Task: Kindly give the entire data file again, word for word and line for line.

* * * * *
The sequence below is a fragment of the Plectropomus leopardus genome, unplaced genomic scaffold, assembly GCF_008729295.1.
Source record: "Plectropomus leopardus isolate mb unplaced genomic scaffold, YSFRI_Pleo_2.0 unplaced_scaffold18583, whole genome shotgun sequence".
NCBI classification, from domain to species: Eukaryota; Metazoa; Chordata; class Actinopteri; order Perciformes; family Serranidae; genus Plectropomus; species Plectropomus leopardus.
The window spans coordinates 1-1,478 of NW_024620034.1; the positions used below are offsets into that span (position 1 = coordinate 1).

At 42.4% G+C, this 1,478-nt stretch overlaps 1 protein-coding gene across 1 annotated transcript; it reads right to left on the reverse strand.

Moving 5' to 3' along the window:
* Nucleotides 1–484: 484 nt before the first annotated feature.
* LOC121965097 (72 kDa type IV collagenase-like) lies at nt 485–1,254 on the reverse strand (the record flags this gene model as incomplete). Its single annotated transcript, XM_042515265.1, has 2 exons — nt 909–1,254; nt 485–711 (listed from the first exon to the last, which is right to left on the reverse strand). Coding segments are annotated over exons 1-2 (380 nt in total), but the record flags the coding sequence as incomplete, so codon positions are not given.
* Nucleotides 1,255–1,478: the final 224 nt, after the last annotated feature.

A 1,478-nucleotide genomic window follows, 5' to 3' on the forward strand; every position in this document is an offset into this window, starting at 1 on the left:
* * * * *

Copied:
The sequence below is a fragment of the Plectropomus leopardus genome, unplaced genomic scaffold, assembly GCF_008729295.1.
Source record: "Plectropomus leopardus isolate mb unplaced genomic scaffold, YSFRI_Pleo_2.0 unplaced_scaffold18583, whole genome shotgun sequence".
NCBI classification, from domain to species: Eukaryota; Metazoa; Chordata; class Actinopteri; order Perciformes; family Serranidae; genus Plectropomus; species Plectropomus leopardus.
The window spans coordinates 1-1,478 of NW_024620034.1; the positions used below are offsets into that span (position 1 = coordinate 1).

At 42.4% G+C, this 1,478-nt stretch overlaps 1 protein-coding gene across 1 annotated transcript; it reads right to left on the reverse strand.

Moving 5' to 3' along the window:
* Nucleotides 1–484: 484 nt before the first annotated feature.
* LOC121965097 (72 kDa type IV collagenase-like) lies at nt 485–1,254 on the reverse strand (the record flags this gene model as incomplete). Its single annotated transcript, XM_042515265.1, has 2 exons — nt 909–1,254; nt 485–711 (listed from the first exon to the last, which is right to left on the reverse strand). Coding segments are annotated over exons 1-2 (380 nt in total), but the record flags the coding sequence as incomplete, so codon positions are not given.
* Nucleotides 1,255–1,478: the final 224 nt, after the last annotated feature.

A 1,478-nucleotide genomic window follows, 5' to 3' on the forward strand; every position in this document is an offset into this window, starting at 1 on the left: